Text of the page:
First author: Department of Plant Pathology, Washington State University, Pullman 99164-6430; and second and third authors: Agricultural Research Service, U.S. Department of Agriculture, Pullman, WA 99164-6430
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Accepted for publication 7 February 1997.
Bacillus sp. L324-92 is suppressive to three root diseases of wheat, namely take-all caused by Gaeumannomyces graminis var. tritici, Rhizoctonia root rot caused by Rhizoctonia solani AG8, and Pythium root rot caused by several Pythium species. Populations of strain L324-92R12, a rifampicin-resistant mutant of L324-92 applied as a seed treatment, were monitored in the rhizosphere and spermosphere of wheat and compared with populations of Pseudomonas fluorescens 2-79RN10, a known, rhizosphere-competent, biocontrol agent. In growth chamber studies, the population sizes of L324-92R12 on roots of wheat were approximately 1,000-fold smaller than those of 2-79RN10 at 5 days after planting, but, thereafter, they increased while those of 2-79RN10 decreased until the two were equal in size at 45 days after planting. In the field with winter wheat, the population sizes of L324-92R12 on roots were at least 10-fold smaller than those of 2-79RN10 during the fall (November 1993) and early spring (March 1994). Thereafter, the population of L324-92R12 remained constant or increased slightly, while the population of 2-79RN10 decreased until the two were roughly the same at 104 to 105 CFU/plant over the period of 150 days (April 1994) until 285 days (harvest) after planting. In growth chamber studies, strain L324-92R12 remained confined to root sections within 3.5 cm below the seed, whereas 2-79RN10 was recovered from all root sections ranging from 0.5 to 6.5 cm below the seed. In the field on winter wheat, both strains were recovered from root sections down to 5.0 to 6.5 cm below the seed at 75 days after planting (mid December), but only 2-79RN10 was recovered at this depth at 90 days after planting. Both strains were recovered from the seed remnants 6 months after planting in the field. Both strains also were recovered from inside the roots and shoots, but population sizes of strain 279RN10 were greater than those of L324 92R12.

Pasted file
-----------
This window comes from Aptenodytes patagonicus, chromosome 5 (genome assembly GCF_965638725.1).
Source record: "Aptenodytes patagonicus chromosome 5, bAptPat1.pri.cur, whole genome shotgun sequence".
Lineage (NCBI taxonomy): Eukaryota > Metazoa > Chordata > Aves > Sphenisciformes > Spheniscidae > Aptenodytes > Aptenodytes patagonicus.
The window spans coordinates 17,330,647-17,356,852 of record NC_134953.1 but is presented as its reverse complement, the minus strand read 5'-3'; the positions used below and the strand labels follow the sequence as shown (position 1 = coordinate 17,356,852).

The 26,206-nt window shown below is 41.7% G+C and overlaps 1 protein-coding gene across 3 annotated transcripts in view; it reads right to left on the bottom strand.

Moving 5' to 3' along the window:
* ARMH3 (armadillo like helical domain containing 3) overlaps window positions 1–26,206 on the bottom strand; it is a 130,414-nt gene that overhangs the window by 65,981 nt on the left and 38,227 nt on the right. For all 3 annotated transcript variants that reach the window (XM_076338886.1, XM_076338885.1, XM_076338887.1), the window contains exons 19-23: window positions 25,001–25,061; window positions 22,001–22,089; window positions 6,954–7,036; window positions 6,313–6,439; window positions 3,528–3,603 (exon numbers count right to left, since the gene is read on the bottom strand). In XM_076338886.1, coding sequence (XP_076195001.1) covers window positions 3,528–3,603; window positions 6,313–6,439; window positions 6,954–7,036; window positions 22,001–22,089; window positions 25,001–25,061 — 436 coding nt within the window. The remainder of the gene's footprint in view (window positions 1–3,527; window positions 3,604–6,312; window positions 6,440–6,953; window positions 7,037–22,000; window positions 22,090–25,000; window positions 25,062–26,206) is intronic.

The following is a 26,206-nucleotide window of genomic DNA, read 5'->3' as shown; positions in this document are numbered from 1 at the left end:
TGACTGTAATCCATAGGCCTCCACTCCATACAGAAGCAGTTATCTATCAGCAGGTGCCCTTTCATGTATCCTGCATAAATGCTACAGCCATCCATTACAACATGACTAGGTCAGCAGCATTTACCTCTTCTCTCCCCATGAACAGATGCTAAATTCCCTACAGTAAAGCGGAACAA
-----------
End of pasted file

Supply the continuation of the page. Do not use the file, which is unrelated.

plant growth-promoting rhizobacteria,
The American Phytopathological Society, 1997